Skip to main content

Thank you for visiting You are using a browser version with limited support for CSS. To obtain the best experience, we recommend you use a more up to date browser (or turn off compatibility mode in Internet Explorer). In the meantime, to ensure continued support, we are displaying the site without styles and JavaScript.

Hardware triggering: maximizing speed and efficiency for live cell imaging


Live cell imaging experiments now require higher speeds and more data throughput than ever before. Nikon Instruments has robust tools that enable hardware triggering of imaging devices in microscopy via direct signaling between hardware. This minimizes delays, synchronizes devices, and reduces the exposure of specimens to light. This Application Note explains how Nikon's NIS-Elements hardware-triggering workflow operates, and details its benefits for common time-lapse acquisition routines.


A microscope imaging system is a combination of several hardware devices working together; these devices may include XY motorized stages, Z focus drives, piezo fast XY or Z drives, filter wheels, light sources (both epifluorescence and transmitted), and detectors. Software controls the movement of these devices, so in an ideal environment, a detector's exposure time would be the rate-limiting factor in an experiment.

Unfortunately this ideal speed cannot be achieved when software is used to control device movement. The asynchronous nature of many devices with different native speeds means software must mediate device movement and image capture through a series of commands and callbacks. Latencies, due to interaction with software, occur as a result. Latency may not be as noticeable for single images or short experiments, but the effects on the total acquisition time for large data experiments can be extremely negative.

The timing clock on the host computer ultimately dictates performance. Thus, other processes being managed on the same computer can easily affect high-precision timing.

Bypassing software latencies through direct hardware triggering in NIS-Elements

Most of today's high-performance detectors and peripherals have I/O (input and output) ports for direct voltage-mediated control of device mechanics. For example, most light sources have direct analog and TTL (transistor–transistor logic) control connectors, as well as the usual serial communications. However, commercial software packages generally use serial communication, which relies solely on the PC clock and software control.

Nikon's NIS-Elements software has been utilizing I/O connections for quite some time, and continues to expand capabilities. This software provides hardware-triggering functionality by using these direct I/O voltage-mediated connections to quickly drive devices.

Synchronization of device control with acquisition is paramount, so sensing of the detector's status (exposing or not exposing), as well as keeping count of frame number, is crucial. All of these signals are managed through digital acquisition interfaces (DAQs) for flexibility and convenience. The timing clock on a National Instruments data acquisition device (NIDAQ) is also much more precise than that of the host PC. NIS-Elements supports National Instruments NIDAQmx series devices (totaling more than 40 options) for this purpose. Because there is no requirement for software checks and callbacks in this scenario, latency is greatly reduced.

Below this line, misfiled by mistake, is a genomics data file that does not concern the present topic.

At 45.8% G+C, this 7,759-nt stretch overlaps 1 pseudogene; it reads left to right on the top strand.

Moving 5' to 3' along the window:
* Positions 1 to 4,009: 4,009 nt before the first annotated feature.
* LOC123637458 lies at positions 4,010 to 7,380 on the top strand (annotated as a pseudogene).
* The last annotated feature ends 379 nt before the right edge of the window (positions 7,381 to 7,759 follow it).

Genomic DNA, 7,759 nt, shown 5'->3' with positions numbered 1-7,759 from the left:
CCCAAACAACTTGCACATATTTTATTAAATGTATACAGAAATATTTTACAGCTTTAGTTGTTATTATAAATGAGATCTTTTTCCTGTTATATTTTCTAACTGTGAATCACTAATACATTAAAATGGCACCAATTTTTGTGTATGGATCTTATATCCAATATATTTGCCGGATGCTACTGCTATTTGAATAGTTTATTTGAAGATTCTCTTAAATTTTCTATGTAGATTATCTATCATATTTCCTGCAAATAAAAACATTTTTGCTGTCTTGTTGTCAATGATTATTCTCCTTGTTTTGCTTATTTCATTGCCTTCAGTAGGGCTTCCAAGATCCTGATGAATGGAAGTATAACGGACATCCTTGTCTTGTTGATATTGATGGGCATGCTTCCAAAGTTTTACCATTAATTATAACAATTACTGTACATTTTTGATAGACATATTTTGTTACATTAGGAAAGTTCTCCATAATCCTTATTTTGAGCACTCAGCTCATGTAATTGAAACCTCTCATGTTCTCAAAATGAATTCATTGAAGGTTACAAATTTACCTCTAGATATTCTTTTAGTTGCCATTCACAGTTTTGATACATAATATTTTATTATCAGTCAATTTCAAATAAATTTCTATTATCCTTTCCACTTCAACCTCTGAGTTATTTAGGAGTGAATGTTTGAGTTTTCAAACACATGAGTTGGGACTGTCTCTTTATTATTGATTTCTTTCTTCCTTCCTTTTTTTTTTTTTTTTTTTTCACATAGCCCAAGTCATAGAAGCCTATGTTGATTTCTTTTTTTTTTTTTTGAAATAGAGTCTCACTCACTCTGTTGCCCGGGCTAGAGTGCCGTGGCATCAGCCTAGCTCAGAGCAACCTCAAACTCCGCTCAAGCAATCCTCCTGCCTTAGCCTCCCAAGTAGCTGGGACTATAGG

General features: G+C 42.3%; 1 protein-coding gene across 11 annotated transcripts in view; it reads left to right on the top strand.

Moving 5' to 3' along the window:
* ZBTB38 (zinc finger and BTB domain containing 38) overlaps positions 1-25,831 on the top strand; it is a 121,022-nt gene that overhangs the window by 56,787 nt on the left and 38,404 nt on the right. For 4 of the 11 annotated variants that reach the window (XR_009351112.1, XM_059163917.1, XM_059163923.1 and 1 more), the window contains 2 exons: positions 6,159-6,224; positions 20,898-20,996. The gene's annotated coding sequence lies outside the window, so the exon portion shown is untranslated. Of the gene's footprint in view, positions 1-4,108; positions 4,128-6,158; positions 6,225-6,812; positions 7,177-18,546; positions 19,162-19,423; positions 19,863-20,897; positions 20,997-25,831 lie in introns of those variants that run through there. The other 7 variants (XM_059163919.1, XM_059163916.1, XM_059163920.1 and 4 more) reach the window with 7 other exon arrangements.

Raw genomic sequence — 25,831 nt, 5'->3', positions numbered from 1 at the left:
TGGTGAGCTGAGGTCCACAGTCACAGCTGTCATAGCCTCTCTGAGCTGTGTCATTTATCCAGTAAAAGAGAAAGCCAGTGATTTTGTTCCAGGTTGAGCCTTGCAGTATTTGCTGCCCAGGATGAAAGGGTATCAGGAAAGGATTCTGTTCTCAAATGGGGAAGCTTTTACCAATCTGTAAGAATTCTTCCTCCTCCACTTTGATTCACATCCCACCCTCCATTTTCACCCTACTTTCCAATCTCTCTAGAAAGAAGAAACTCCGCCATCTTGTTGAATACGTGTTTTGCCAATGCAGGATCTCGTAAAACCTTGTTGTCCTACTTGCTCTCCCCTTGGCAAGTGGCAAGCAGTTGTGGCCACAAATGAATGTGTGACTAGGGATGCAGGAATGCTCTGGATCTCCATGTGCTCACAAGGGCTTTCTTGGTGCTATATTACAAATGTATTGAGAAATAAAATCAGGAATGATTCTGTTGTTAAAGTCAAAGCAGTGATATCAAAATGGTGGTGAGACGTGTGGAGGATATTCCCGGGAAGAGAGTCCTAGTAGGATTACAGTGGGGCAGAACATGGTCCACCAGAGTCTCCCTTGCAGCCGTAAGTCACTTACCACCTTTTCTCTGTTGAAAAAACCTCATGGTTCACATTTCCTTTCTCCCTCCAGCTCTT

How NIS-Elements performs hardware triggering

With the detector exposure signal being observed by the NIDAQ and with peripheral hardware devices also connected, hardware triggering becomes nearly transparent. One defines multidimensional experiment parameters, and NIS-Elements sets up the sequence on the NIDAQ card. Once the detector starts, the NIDAQ moves devices between exposures and controls illumination during exposures. In this arrangement, the detector provides the master signal to the NIDAQ, and the NIDAQ orchestrates the timing and order of all other peripherals (Fig. 1).

Figure 1: Exposure signal times the movement of other devices via direct hardware triggers.

The figure illustrates an example of five-channel acquisition with illumination, filter wheel, and Z motor control via hardware triggering. The camera exposures are observed by the NIDAQ. NIDAQ output signaling controls the excitation wavelengths and timing such that they occur in subsequent frames of the time lapse as transmitted (Tx) light or UV, blue, green, or red excitation wavelengths. The emission (Em) filter wheel position is also shown after the exposure, and because this device is slower, the movement duration is indicated in red. Note that the movement is synchronized with times when the detector is not actively exposing. Finally, the piezo Z motor position follows the exposure signal and also the frame number, so the movement occurs only after one frame loop is complete.

NIDAQ allows for precise illumination control, as light sources are on only when the detector is actively exposing and immediately switch off when the camera is not exposing (including during the detector's readout time). Furthermore, NIDAQ can even customize how long the illumination should be active within an exposure, and also pulse the illumination. This control reduces the duration of illumination, keeping this time to an absolute minimum. With LED or laser sources, on/off times are in the range of tens of microseconds.